In the US, securities brokers are very heavily regulated — see “regulation NMS”.


I don't think so (I am not an expert though so it's possible), my point was that even if the exchange, not just your broker, blows up, the thing you were buying and selling is a real thing anyway, unlike in a Bucket Shop.


Interesting, thanks for the link. I wish there were some comprehensive list or taxonomy on these kinds of scams.


There was a really interesting talk I saw a few years back that dealt with this sort of thing. Very much worth watching:

https://www.youtube.com/watch?v=L7G0OfJUON8


When I worked in Forex (~1999-2003) this was common practice, at least where I worked. Bring in customers, teach them the bare minimum, and let them trade with 100:1 (and sometimes 200:1 leverage). Even better, because 99% of customers lose, we would "assume the risk" of most trades, accepting their trades but not offloading them to larger banks (ABN, Deutsche, etc), so their loss was all profit. If someone demonstrated they were a decent trader (very, very rare), we would set a special bit on their account and, from then on, offload their trades to major banks at better spreads than we offered to the customer, making 5-10 pips per transaction. Most of the "decent" traders traded in huge lots (10-100 millions), so making 5-10 pips per transaction was substantial. Long story short, you make money on the crappy traders and on the good traders, and the good traders were even better because they would keep coming back.


> To improve this, the broker can throw out the best performing clients, since they might genuinely know what they’re doing.

In a parallel space this is happening in the UK with bookmakers. Winning punters either have their accounts heavily restricted, i.e. only able to place small value bets, or their accounts closed entirely.

Certain states in Australia had to introduce legislation to guarantee a bet size the bookmakers must stand. From memory it was $500 on country race meetings and $1000 on metropolitan meetings.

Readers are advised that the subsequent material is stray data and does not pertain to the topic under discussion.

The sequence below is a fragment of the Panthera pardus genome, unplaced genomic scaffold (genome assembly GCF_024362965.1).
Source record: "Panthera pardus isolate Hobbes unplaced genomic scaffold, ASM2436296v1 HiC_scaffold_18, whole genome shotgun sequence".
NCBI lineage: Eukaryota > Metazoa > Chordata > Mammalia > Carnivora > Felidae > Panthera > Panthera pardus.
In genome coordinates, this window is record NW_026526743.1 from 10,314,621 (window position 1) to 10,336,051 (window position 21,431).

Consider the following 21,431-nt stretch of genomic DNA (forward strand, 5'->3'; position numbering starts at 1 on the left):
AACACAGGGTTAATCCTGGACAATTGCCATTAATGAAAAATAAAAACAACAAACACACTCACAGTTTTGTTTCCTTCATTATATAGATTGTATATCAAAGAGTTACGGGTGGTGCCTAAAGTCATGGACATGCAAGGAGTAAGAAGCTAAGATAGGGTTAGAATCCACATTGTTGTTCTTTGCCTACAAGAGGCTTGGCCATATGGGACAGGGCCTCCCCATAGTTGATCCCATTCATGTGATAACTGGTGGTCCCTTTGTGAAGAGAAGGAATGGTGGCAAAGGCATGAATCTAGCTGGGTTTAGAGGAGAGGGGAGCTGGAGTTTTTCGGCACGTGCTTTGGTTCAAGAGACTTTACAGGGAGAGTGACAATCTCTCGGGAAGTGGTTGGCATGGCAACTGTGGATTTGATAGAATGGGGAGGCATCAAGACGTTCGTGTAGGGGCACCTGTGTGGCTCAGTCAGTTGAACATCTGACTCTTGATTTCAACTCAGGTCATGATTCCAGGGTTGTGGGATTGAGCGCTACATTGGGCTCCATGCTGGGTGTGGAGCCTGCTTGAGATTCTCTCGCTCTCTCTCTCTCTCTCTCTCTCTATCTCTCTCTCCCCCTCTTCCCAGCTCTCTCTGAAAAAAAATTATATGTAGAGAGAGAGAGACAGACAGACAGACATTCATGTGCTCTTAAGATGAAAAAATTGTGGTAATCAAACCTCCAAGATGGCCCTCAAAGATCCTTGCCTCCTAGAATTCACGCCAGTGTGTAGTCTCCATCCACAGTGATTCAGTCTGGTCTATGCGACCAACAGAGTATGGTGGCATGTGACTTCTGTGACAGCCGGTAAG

To improve this, the broker can throw out the best
  performing clients, since they might genuinely
  know what they’re doing.
This practice is pervasive in sports betting. It's a common practice to ban winners, especially in the US and UK.

https://augur.net is an Ethereum-based betting market that will help traders/bettors avoid these kinds of malicious practices. Augur v2 is being developed now, you can expect it to be Really Cool by about April 2020. Millions of dollars will be wagered on Augur for the 2020 election.


Betting could very well be the killer feature for Ethereum.


So far betting seems to be the ONLY feature for all things blockchain. In China quite a few of my friends went to make games on the blockchain during the wave of cryptocurrency mania. That didn't work out so they then went on to make (illegal) gambling games on the blockchain, although that didn't really workout quite as well either (apparently something to do with generating random numbers on the blockchain)


I worked on a Bitcoin sports betting site. Been there, done that.


You don't have to throw out the clients that perform well! You charge them fees and send their orders to market.

Maybe front-run them a bit if you're into that.


>If, indeed, the client is trading based on no information whatsoever, then the broker wins and the client loses.

If this were the case, wouldnt both sides just make 0$ on average over a long period of time? (or whatever the avg growth of the market was during this period)

I guess the broker would earn fees, but that still doesn't exactly sound lucrative


For the kind of trader that clicks on a computer all day, fees and spreads (which are not always easy to tell apart) can easily dominate price movement.


I urge people who care at all about how stock exchanges actually work -- it's substantially worse than what you describe -- to read 'Flash Boys: A Wall Street Revolt' by Michael Lewis.



Presumably this strategy would land the operators in jail if enough of their traders successfully predicted a large enough market move.